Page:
A Look Inside Georgia's Moving Border

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By Emil Avdaliani

As you drive along the major east-west highways about 80 kilometers (50 miles) north of Tbilisi connecting Georgia with Azerbaijani ports on the Black Sea, it is possible — if just barely — to see a demarcation line a couple of kilometers away. Ordinary Georgians call it the "moving border," and it is managed jointly by Russian troops and separatists from the breakaway region of South Ossetia. As you leave the highway and head north toward this line, the rural roads peter out. Ribbons of asphalt devolve into parking lots for rusty tractors, kids' soccer fields or drying yards for crops of beans. They are a sure sign that somewhere up ahead, makeshift fences or concrete barriers block the way.

From here, you can only walk. Old front lines snake through abandoned farms that have reverted to bush. Even for me, someone unfamiliar with the territory, it was quite easy to spot the surveillance cameras installed by separatists and Russian troops hidden in trees or houses near the demarcation line. Here and there, I noticed roofless houses abandoned by residents following the 2008 war or during more recent actions by Russian and South Ossetian forces.

Reports surface time and again that Russian forces are moving the makeshift border south, eating up Georgian territory. In spite of this, much of the boundary is entirely unfenced. The border's creeping advance seems haphazard. The border posts moved are often thousands of meters apart and anchored to random landmarks: a tiny hill, by the side of a creek or in an open valley. I was left with the sneaking suspicion that even these resting places were provisional, a guess corroborated by the fact that no military infrastructure is around them and no Russian or South Ossetian soldiers can be seen patrolling nearby. The goal of the steady movement seems singular: Move south and get ever closer to the main east-west highway. In some villages, Russians and South Ossetians made an effort to occupy the heights and control water sources. But these were rare exceptions.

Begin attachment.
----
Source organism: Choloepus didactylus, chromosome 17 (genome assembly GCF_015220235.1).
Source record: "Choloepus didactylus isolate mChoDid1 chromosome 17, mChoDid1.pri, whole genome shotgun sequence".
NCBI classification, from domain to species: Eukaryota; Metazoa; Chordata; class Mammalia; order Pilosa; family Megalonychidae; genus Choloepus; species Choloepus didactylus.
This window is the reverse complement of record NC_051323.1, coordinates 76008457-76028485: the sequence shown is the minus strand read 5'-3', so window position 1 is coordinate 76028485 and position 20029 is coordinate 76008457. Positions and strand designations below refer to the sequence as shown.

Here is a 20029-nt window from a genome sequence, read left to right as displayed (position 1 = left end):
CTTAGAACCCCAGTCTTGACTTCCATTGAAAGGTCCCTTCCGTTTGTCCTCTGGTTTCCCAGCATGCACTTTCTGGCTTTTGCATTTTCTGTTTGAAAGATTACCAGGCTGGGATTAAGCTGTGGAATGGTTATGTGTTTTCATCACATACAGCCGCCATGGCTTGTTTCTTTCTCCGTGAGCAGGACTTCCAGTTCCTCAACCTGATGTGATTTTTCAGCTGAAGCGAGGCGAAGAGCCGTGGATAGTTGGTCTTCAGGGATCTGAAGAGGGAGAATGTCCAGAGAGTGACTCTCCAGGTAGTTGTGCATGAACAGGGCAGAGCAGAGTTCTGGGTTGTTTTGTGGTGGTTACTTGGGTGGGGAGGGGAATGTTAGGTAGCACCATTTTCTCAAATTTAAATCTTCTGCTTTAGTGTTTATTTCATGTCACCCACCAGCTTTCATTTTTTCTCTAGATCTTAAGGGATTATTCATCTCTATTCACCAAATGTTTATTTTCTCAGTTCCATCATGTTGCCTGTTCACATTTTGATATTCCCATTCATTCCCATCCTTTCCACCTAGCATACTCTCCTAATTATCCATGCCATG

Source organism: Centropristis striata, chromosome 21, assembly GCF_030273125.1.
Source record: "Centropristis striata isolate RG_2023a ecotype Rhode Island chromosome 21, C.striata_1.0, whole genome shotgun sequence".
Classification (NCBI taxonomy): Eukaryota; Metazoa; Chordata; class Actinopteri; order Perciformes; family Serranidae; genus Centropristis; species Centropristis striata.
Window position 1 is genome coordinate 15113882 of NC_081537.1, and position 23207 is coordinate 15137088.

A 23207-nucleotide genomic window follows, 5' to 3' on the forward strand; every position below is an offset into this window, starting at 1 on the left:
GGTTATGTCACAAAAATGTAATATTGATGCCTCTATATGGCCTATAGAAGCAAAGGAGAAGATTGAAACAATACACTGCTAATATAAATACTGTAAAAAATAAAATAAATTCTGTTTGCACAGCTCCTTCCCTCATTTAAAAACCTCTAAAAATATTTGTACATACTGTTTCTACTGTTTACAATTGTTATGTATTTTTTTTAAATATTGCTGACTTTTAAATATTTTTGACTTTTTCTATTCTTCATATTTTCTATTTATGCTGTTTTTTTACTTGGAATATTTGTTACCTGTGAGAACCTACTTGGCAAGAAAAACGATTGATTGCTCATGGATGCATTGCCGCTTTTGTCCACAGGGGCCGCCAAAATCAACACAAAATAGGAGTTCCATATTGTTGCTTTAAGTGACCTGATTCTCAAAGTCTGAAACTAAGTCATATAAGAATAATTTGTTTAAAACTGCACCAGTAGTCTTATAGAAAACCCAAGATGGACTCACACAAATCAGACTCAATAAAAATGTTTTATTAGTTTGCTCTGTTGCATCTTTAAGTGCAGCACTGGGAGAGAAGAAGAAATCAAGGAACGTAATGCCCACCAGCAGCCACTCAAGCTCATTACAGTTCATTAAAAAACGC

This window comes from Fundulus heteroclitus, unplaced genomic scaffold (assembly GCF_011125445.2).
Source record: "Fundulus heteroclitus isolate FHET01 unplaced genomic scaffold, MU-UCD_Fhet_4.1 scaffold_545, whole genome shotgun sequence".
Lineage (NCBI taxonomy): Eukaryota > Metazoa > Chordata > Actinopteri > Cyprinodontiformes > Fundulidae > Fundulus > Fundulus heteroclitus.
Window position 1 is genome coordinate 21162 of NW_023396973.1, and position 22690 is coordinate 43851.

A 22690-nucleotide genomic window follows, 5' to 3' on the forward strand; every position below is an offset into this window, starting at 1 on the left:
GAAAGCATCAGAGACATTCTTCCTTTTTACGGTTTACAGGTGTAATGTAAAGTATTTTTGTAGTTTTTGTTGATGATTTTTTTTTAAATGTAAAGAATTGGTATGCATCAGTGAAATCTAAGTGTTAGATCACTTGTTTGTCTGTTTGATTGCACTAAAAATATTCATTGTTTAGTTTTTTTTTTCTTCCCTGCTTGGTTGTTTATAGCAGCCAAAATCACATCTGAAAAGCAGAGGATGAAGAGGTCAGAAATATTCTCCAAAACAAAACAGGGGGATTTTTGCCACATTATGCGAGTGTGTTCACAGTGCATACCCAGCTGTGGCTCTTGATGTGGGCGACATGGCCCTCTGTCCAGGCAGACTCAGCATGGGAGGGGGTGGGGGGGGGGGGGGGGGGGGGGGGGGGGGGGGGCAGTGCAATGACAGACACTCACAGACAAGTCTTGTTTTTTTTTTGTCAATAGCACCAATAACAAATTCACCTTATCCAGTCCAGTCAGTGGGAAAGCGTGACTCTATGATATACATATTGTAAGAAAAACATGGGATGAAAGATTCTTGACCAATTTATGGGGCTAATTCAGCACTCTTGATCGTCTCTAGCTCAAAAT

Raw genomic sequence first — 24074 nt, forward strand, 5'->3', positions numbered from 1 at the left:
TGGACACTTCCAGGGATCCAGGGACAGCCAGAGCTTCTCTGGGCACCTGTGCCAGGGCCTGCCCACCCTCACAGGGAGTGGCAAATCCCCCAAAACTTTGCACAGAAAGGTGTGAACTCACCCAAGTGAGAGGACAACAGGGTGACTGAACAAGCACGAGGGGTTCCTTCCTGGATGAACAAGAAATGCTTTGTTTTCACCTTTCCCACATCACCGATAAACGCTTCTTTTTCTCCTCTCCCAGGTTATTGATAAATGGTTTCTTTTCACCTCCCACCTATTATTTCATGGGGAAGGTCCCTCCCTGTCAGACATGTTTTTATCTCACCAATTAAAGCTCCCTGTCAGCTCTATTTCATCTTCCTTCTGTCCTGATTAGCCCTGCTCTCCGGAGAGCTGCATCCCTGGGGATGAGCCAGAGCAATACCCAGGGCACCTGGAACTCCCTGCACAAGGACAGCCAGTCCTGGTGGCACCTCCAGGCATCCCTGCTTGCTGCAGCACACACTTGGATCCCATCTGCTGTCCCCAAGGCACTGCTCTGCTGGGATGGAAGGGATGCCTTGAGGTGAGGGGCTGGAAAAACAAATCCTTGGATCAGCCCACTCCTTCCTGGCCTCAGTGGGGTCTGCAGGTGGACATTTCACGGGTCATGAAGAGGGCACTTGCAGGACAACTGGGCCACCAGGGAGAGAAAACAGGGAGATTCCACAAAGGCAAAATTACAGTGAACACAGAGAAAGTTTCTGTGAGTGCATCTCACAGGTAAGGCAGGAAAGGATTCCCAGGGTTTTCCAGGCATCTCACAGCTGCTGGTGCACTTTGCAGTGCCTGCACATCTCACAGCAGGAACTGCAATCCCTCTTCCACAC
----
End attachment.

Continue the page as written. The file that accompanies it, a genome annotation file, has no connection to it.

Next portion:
Loops of razor wire along Georgia's de facto border with the breakaway region of South Ossetia near Khurvaleti. (VANO SHLAMOV/AFP/Getty Images)

Few of the local Georgian villagers would give their real names, and even fewer would talk to a stranger. Some said the Russian and Ossetian troops are usually active at night, moving the posts without resistance. The line typically shifts only a couple of hundred meters. At times, however, it can leap thousands of meters, as it did in July 2015.

In some cases, families have awoken in the morning to find their yards divided by a new fence, with cows and sheep stranded on the Ossetian side. Tragically, people have been stranded as well. Villagers spoke of a Georgian couple who, after receiving warnings from Russian and South Ossetian border guards, refused to evacuate their house. The property was forcefully divided by the advancing troops, leaving the woman trapped on the South Ossetian side of the newly fenced territory. Others spoke of a map from the 1980s that Russian and South Ossetian forces used as a reference to mark the new border. To enforce the demarcation, the separatists, with Russia's help, detain those who cross it — whether purposefully or accidentally. Up to 800 Georgian citizens were detained after the 2008 war. Detaining locals also provides income to the separatists, who set ransoms around 5,000 rubles (about $76). The locals say at times the South Ossetian border guards cross into a village and forcefully drag a local to their checkpoints to demand a ransom.

Other locals say that the real changes are happening on the other side of the fence. According to rumors, the South Ossetian leaders cordoned off villages near the Georgia-controlled territory and allow only those with a special permit from the separatist region's security services to enter. In the village of Khurvaleti, locals even joked that by the time I return, the entire village will have been swallowed up by the advancing South Ossetian border.

And they might be right. Only a couple of hours after I left the area, separatist and Russian forces moved their fences south in Avlevi village by 100 to 150 meters, and the silent advance continued.

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Reports published at Field Notes are street-level accounts from Stratfor's team around the world. They are personal observations and reflections. These are raw intelligence, preliminary and often impressionistic. They are not analyses. The intent is best expressed by the Latin phrase "Obiter Dictum," meaning a judge's incidental expression of opinion, not essential to the decision and not establishing precedent.

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